John Money, 1921-2006

By Melby, Todd | Contemporary Sexuality, January 2007 | Go to article overview

John Money, 1921-2006

Melby, Todd, Contemporary Sexuality

Gender, controversy and groundbreaking work

John Money, a towering figure in the world of sexology, died in 2006. He was 84.

Money, PhD, a professor for decades at Johns Hopkins University in Baltimore, is credited with defining several major concepts in the field, including gender, lovemaps and paraphilias.

A native of New Zealand who came to the U.S. after World War II, Money earned his doctoral degree from Harvard University in 1952. He was the author of more than 40 books and author or co-author of hundreds of academic papers.

"John challenged people's thinking," said Sandra Cole, PhD, University of Michigan Medical School professor. "He had different ways of looking at the human condition."

Those ideas were not without controversy. In the last years of his life, Money was the object of scorn for his role in the infamous John/Joan twins case.

Gender, gender identity and gender roles

Prior to the 1950s, gender was a linguistic term, not a sociological or scientific one. In his Harvard doctoral dissertation, "Hermaphroditism: An Inquiry into the Nature of a Human Paradox," Money began discussing the concept of gender roles. By 1955, he had expanded it to include gender identity/roles.

"We have huge fields of studies developed around gender, yet we forget that before John Money those fields didn't exist," said Greg Lehne, PhD, a John Hopkins University professor.

In 1964, Money and Anke Ehrhardt, PhD, published Man & Woman, Boy & Girl, a book that fully describes his ideas about gender, gender identity and gender roles. "Gender role signifies all the ways, nongenital as well as genital, in which masculinity and feminity are privately experienced and publicly manifested, irrespective of genital disability," Money wrote in 1987.

Added Money: "This book was different from any sexological writings that preceded it, insofar as its guiding concept was not simply the determinant of sexual or reproductive behavior, but of differentiation as masculine or feminine, or maybe androgynous."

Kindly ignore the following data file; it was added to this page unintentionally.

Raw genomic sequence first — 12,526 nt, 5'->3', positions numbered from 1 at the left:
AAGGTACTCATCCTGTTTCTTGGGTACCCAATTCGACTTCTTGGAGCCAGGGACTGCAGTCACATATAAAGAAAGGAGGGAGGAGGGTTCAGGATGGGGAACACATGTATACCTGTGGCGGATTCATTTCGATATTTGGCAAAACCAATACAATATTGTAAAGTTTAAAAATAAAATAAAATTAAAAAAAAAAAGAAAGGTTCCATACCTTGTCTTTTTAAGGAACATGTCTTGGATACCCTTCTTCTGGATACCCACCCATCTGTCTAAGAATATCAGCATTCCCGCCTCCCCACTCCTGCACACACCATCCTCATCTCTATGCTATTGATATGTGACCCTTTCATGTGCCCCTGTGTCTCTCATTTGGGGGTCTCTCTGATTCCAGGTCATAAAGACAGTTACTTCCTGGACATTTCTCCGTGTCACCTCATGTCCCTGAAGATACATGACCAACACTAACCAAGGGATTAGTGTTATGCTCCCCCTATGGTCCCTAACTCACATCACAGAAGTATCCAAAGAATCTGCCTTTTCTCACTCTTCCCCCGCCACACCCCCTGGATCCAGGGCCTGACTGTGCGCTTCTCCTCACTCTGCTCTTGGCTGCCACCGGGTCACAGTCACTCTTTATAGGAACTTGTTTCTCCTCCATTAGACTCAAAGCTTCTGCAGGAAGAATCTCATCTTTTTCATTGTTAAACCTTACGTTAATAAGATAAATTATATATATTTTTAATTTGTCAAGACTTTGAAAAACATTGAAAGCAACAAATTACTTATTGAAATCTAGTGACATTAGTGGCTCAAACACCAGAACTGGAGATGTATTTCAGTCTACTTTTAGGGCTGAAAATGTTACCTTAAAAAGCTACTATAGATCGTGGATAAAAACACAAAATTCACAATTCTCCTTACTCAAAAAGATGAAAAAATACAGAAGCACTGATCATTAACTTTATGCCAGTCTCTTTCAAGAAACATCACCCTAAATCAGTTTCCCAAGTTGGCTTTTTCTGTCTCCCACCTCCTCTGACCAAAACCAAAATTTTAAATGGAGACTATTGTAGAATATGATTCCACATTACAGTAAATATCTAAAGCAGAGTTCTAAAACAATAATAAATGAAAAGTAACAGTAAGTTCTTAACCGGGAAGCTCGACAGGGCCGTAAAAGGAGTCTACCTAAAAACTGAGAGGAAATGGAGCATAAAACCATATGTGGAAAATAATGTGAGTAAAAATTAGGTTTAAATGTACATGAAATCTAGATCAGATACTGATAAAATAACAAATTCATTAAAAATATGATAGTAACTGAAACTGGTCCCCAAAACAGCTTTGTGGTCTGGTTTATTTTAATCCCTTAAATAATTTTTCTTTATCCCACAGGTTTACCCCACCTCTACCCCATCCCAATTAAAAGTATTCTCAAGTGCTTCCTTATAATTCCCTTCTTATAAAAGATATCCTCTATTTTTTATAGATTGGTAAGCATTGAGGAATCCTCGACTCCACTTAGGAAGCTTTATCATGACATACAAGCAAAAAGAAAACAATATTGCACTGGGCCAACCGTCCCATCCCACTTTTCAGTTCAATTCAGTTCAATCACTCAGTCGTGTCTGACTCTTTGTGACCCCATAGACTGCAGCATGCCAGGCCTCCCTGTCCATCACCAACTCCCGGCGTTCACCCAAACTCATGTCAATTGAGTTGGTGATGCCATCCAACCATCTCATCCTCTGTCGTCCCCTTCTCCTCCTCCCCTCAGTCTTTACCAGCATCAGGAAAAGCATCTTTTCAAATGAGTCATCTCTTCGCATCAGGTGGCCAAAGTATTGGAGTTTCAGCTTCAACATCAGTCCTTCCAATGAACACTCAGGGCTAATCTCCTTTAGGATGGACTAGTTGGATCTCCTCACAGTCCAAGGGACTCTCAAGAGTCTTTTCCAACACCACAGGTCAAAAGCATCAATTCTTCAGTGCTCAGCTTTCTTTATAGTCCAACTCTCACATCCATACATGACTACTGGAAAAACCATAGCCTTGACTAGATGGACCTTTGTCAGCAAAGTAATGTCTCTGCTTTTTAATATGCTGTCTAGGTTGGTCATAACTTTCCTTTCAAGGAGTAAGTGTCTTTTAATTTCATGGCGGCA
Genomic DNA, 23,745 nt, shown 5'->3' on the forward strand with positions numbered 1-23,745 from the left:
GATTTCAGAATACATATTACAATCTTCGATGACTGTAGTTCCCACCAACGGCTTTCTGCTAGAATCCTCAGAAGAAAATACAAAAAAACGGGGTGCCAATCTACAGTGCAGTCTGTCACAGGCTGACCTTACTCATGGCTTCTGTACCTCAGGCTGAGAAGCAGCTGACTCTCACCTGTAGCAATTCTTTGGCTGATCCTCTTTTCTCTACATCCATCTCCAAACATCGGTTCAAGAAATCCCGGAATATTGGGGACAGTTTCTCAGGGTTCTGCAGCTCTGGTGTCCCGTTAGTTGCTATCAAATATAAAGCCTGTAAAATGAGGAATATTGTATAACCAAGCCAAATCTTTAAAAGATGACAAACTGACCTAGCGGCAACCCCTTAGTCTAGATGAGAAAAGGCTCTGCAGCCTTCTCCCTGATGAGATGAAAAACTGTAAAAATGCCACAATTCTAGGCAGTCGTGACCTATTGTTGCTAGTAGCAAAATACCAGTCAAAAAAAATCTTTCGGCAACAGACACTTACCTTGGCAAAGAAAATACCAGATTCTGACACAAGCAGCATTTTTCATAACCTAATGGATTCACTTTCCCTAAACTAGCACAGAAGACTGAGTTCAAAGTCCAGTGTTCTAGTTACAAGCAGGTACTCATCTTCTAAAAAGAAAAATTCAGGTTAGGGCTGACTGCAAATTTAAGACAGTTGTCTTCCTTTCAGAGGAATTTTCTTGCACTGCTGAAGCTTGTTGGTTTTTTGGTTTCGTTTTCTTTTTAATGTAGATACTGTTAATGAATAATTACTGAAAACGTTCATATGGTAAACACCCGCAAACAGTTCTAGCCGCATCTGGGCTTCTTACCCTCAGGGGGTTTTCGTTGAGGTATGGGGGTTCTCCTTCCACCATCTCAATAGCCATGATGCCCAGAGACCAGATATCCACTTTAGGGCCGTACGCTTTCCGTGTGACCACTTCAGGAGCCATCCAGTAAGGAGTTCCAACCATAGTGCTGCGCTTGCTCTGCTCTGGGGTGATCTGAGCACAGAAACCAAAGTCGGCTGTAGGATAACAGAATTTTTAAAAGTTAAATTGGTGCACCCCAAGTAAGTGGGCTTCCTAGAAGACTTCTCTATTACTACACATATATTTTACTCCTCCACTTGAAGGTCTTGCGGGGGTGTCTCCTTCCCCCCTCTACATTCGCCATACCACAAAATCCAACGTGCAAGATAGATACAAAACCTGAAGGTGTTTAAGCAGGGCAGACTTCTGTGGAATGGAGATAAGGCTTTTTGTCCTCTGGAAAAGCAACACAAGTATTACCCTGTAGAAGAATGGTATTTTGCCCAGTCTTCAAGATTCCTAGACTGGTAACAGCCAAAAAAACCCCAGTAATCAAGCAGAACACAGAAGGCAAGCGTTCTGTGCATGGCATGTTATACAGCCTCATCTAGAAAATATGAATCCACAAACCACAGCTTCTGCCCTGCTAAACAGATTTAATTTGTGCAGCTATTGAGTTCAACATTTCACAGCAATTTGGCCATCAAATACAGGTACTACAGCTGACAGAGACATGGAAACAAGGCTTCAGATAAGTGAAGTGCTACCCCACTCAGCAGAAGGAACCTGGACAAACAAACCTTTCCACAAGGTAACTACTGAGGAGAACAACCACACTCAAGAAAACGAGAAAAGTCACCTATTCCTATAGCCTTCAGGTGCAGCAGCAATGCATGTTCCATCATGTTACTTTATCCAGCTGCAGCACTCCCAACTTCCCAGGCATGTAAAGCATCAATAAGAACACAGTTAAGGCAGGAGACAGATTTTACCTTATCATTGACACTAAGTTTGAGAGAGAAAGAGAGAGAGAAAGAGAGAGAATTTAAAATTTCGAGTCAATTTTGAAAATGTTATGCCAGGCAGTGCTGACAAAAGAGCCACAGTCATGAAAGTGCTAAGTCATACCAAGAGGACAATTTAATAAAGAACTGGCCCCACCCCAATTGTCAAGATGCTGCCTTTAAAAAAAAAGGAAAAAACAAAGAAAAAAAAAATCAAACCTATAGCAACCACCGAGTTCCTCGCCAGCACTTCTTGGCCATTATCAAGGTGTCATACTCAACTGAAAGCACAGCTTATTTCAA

June Reinisch, PhD, director emerita at the Kinsey Institute for Research in Sex, Gender and Reproduction at Indiana University, said Money's gender concepts are as important as Sigmund Freud's identification of the ego, id and super-ego.

"It's that big," Reinisch said. "His thinking was revolutionary. He really invented the concept of gender identity and gender roles."

Money, the personality

Both Lehne and Reinisch point to Money's curiosity and wide-ranging interests - aboriginal sculpture, painting, anthropology, dyslexia as keys to his impact on sexuality. He noticed similarities in diverse subject areas. Lehne compared him to 19th century scholars known for writing beyond narrow, specialized disciplines. Reinisch called him a "full-out genius."

Added Julia Heiman, PhD, current Kinsey Institute director, "Money's work will be followed and reinterpreted with vigor and interest over the next decades as was throughout his remarkable academic career."

Except for vacations, Money labored long hours every day of the week. A brief marriage ended in divorce. He had no children.

"He literally worked 16 hours a day," Reinisch said. "That was his life."

In writing Man & Woman, Boy & Girl, Money's strong work ethic was on display, if one happened to stroll past his Baltimore home in the still hours of the night. "I recall summer evenings that year," he later wrote, "Sitting in the yard of my historic rowhouse in the Johns Hopkins neighborhood, fighting with words, paragraphs and concepts until 2:00 and 3:00 a.m., never having enough uninterrupted time, but finally winning!"

As an author, Money didn't budge on choosing words or book titles. Reinisch remembers trying to coax him into writing a mainstream sexuality book - he wouldn't. Vern Bullough, who edited Venuses Penuses, a collection of essays and other writings, attempted to get him to change the title of that 1986 collection. …

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